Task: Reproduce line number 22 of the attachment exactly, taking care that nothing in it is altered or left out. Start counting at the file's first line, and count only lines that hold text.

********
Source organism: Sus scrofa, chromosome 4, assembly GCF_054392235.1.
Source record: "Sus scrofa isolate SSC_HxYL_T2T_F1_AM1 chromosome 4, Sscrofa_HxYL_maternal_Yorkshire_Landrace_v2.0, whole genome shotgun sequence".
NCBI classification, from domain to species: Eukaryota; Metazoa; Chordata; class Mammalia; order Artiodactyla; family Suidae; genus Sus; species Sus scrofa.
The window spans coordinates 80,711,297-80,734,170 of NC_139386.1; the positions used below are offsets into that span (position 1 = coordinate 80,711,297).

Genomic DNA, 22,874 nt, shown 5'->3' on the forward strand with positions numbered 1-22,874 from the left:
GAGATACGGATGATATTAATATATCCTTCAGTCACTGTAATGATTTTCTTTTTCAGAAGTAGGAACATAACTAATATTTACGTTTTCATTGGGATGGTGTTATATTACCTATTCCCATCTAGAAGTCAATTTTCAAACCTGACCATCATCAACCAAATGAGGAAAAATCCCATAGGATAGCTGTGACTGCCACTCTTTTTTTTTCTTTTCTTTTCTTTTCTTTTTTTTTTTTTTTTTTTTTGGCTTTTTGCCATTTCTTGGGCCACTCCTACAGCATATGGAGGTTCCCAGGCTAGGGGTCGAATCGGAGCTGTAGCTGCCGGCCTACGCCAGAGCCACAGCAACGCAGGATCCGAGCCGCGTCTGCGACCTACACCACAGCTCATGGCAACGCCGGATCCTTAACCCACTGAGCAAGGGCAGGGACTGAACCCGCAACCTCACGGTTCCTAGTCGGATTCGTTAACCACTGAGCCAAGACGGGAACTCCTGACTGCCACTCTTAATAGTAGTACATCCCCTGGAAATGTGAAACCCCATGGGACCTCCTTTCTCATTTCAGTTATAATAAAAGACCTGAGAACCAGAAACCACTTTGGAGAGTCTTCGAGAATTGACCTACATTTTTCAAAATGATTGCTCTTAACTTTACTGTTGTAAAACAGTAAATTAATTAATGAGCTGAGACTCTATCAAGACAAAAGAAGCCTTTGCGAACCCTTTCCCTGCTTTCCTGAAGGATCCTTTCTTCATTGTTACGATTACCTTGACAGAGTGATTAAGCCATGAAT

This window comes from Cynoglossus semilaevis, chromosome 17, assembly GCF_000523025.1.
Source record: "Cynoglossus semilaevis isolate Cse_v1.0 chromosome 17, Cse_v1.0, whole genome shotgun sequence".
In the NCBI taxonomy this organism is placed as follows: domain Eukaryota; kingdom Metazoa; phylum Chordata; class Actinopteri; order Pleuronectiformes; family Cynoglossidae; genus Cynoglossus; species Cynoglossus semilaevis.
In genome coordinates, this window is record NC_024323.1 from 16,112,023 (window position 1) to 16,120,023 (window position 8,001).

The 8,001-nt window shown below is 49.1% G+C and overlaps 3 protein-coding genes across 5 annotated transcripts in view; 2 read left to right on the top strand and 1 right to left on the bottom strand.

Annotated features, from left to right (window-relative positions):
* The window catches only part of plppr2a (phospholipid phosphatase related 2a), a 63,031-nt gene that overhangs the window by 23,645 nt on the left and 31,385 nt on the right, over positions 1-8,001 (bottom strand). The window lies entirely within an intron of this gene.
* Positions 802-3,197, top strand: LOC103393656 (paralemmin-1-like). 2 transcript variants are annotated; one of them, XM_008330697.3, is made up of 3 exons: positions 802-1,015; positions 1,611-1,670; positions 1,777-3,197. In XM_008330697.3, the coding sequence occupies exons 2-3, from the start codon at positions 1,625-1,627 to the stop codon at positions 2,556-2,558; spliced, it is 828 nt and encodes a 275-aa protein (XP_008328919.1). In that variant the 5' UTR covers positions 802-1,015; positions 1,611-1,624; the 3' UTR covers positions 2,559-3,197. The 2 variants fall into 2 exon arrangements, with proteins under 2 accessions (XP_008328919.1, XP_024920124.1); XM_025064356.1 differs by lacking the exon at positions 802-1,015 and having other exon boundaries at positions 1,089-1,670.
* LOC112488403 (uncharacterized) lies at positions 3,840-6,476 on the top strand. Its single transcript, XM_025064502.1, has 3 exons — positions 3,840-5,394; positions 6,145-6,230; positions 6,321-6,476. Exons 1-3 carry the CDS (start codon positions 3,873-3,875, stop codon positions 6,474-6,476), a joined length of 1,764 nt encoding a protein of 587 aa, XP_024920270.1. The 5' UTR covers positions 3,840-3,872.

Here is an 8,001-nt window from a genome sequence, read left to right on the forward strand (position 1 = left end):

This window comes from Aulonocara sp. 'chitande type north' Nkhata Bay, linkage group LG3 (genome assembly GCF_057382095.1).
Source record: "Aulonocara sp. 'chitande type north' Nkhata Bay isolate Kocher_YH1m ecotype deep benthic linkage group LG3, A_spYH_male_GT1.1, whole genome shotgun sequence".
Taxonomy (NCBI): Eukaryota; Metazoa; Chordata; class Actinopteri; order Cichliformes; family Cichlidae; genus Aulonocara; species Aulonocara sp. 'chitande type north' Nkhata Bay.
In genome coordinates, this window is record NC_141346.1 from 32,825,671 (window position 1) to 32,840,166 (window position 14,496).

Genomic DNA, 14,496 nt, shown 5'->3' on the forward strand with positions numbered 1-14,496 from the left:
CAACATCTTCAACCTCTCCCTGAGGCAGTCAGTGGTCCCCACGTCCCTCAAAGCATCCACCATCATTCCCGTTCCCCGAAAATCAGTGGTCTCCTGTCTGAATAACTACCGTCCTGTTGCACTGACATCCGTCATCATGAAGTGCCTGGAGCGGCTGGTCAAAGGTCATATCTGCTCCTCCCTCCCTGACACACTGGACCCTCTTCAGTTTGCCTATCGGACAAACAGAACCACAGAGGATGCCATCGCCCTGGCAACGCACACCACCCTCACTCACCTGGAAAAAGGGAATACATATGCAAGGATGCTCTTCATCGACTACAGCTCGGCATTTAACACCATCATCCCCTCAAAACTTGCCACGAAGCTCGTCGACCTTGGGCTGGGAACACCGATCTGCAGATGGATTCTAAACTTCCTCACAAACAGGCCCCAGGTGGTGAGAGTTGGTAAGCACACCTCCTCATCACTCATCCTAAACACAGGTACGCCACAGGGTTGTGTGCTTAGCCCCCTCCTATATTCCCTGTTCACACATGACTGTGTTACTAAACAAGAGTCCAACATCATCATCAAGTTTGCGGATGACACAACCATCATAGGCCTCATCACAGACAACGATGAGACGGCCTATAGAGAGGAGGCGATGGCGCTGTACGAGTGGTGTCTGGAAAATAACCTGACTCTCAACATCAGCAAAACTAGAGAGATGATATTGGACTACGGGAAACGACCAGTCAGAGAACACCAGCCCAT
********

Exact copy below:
CAACATCTTCAACCTCTCCCTGAGGCAGTCAGTGGTCCCCACGTCCCTCAAAGCATCCACCATCATTCCCGTTCCCCGAAAATCAGTGGTCTCCTGTCTGAATAACTACCGTCCTGTTGCACTGACATCCGTCATCATGAAGTGCCTGGAGCGGCTGGTCAAAGGTCATATCTGCTCCTCCCTCCCTGACACACTGGACCCTCTTCAGTTTGCCTATCGGACAAACAGAACCACAGAGGATGCCATCGCCCTGGCAACGCACACCACCCTCACTCACCTGGAAAAAGGGAATACATATGCAAGGATGCTCTTCATCGACTACAGCTCGGCATTTAACACCATCATCCCCTCAAAACTTGCCACGAAGCTCGTCGACCTTGGGCTGGGAACACCGATCTGCAGATGGATTCTAAACTTCCTCACAAACAGGCCCCAGGTGGTGAGAGTTGGTAAGCACACCTCCTCATCACTCATCCTAAACACAGGTACGCCACAGGGTTGTGTGCTTAGCCCCCTCCTATATTCCCTGTTCACACATGACTGTGTTACTAAACAAGAGTCCAACATCATCATCAAGTTTGCGGATGACACAACCATCATAGGCCTCATCACAGACAACGATGAGACGGCCTATAGAGAGGAGGCGATGGCGCTGTACGAGTGGTGTCTGGAAAATAACCTGACTCTCAACATCAGCAAAACTAGAGAGATGATATTGGACTACGGGAAACGACCAGTCAGAGAACACCAGCCCAT